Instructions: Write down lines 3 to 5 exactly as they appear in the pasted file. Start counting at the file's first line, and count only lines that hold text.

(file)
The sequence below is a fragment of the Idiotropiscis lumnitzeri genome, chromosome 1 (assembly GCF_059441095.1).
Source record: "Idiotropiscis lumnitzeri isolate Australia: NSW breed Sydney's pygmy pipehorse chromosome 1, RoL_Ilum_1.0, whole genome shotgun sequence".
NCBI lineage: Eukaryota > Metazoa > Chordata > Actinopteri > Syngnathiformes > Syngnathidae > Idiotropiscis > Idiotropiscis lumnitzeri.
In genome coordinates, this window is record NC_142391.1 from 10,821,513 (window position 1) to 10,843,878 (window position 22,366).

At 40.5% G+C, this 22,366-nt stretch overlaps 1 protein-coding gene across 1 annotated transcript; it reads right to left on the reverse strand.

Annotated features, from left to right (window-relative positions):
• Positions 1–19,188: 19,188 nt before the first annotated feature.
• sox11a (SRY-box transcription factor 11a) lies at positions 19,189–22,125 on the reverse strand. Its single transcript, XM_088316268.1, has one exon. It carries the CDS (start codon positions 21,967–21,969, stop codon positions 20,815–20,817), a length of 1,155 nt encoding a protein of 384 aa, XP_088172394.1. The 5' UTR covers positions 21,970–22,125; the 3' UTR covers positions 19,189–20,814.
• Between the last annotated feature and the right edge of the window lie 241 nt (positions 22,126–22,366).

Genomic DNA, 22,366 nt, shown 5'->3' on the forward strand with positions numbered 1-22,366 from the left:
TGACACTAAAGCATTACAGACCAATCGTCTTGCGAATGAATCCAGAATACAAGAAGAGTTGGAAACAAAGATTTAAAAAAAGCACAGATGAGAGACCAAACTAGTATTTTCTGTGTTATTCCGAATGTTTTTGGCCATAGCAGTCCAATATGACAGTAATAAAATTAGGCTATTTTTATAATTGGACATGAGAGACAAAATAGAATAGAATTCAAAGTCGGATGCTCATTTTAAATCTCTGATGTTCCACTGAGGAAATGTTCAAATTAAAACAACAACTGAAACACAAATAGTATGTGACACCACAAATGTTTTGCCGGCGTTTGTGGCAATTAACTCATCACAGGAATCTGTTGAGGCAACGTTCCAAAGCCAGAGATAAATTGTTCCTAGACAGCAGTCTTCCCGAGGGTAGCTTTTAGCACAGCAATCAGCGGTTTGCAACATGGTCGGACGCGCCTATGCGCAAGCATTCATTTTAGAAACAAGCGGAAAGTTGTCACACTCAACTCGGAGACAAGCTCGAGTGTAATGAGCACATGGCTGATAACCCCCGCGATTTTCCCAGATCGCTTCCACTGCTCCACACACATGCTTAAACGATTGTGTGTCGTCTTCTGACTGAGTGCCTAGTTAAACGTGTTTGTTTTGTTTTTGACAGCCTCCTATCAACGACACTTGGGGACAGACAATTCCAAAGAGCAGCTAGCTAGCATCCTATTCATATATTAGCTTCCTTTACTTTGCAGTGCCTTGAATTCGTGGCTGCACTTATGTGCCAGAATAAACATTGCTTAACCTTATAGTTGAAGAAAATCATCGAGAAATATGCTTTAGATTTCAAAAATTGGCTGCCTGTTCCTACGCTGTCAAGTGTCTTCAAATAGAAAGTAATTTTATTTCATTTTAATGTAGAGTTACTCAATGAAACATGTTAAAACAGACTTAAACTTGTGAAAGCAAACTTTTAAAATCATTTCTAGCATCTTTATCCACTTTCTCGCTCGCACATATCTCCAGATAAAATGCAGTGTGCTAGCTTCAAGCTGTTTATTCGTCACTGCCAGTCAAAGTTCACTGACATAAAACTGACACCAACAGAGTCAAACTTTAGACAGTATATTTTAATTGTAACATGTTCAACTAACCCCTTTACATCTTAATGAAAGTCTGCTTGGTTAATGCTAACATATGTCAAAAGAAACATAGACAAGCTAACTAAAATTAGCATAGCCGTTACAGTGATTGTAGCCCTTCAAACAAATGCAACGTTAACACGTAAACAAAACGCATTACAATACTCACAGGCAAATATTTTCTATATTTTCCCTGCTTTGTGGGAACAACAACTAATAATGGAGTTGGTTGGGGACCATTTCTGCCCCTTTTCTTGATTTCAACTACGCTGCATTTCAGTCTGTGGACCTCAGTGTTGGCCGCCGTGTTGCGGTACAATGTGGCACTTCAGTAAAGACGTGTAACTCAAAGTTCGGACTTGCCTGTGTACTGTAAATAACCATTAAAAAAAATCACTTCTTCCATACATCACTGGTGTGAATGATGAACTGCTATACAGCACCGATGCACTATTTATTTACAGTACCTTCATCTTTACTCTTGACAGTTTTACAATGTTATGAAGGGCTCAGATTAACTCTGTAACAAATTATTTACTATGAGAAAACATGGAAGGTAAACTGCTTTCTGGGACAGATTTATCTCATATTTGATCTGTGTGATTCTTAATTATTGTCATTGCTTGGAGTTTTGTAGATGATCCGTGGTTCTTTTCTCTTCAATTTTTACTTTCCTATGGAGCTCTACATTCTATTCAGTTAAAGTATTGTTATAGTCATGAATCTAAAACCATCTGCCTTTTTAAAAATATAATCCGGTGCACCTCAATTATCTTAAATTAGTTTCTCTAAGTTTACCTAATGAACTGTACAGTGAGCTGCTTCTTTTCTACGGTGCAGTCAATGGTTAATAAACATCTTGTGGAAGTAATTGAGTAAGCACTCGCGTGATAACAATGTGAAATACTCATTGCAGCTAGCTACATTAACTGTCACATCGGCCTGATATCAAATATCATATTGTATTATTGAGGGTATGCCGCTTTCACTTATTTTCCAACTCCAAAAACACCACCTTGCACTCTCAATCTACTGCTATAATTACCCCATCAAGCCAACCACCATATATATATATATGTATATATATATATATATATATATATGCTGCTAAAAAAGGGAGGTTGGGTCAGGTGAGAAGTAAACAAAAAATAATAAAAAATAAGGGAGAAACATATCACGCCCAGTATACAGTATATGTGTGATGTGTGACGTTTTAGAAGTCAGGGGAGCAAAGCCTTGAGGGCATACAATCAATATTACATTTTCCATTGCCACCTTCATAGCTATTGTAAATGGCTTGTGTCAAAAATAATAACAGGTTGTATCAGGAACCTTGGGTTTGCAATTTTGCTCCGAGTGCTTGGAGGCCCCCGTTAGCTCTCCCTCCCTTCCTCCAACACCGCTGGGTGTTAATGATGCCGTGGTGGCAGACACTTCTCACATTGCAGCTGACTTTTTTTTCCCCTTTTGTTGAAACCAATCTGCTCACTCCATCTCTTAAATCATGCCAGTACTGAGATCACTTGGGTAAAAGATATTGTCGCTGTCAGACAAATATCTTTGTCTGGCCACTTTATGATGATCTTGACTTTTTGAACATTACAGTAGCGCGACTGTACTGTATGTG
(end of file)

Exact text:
NCBI lineage: Eukaryota > Metazoa > Chordata > Actinopteri > Syngnathiformes > Syngnathidae > Idiotropiscis > Idiotropiscis lumnitzeri.
In genome coordinates, this window is record NC_142391.1 from 10,821,513 (window position 1) to 10,843,878 (window position 22,366).

At 40.5% G+C, this 22,366-nt stretch overlaps 1 protein-coding gene across 1 annotated transcript; it reads right to left on the reverse strand.